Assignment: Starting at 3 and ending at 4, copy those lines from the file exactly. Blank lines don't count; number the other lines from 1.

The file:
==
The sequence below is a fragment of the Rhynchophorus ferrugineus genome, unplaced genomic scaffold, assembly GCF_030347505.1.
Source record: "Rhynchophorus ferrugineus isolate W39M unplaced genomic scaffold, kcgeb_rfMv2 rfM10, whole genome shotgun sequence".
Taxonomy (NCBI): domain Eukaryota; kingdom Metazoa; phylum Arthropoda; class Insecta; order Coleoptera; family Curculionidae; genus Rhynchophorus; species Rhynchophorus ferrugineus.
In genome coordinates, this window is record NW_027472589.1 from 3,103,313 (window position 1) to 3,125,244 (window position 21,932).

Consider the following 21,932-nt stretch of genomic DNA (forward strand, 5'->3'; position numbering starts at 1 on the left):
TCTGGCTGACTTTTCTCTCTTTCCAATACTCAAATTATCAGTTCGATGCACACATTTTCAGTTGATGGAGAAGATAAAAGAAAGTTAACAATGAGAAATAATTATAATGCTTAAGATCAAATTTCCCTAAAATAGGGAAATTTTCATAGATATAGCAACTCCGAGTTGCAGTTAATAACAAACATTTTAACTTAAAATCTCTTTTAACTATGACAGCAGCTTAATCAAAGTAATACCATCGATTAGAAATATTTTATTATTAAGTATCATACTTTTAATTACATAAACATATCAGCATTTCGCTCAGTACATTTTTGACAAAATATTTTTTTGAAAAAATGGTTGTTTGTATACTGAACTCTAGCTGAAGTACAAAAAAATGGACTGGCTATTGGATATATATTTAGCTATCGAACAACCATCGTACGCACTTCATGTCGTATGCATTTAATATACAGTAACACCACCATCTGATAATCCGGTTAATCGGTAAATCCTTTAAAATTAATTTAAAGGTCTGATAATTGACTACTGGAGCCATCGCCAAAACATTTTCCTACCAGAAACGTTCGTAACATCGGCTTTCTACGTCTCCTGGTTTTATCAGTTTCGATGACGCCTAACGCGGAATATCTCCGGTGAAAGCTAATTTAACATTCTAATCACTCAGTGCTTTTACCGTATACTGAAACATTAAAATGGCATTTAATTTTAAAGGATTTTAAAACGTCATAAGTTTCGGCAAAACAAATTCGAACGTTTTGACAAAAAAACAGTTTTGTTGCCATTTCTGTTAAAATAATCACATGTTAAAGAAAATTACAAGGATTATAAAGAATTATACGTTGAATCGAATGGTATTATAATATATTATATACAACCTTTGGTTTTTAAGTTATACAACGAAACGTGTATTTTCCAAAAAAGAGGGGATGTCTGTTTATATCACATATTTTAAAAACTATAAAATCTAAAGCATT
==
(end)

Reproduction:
Taxonomy (NCBI): domain Eukaryota; kingdom Metazoa; phylum Arthropoda; class Insecta; order Coleoptera; family Curculionidae; genus Rhynchophorus; species Rhynchophorus ferrugineus.
In genome coordinates, this window is record NW_027472589.1 from 3,103,313 (window position 1) to 3,125,244 (window position 21,932).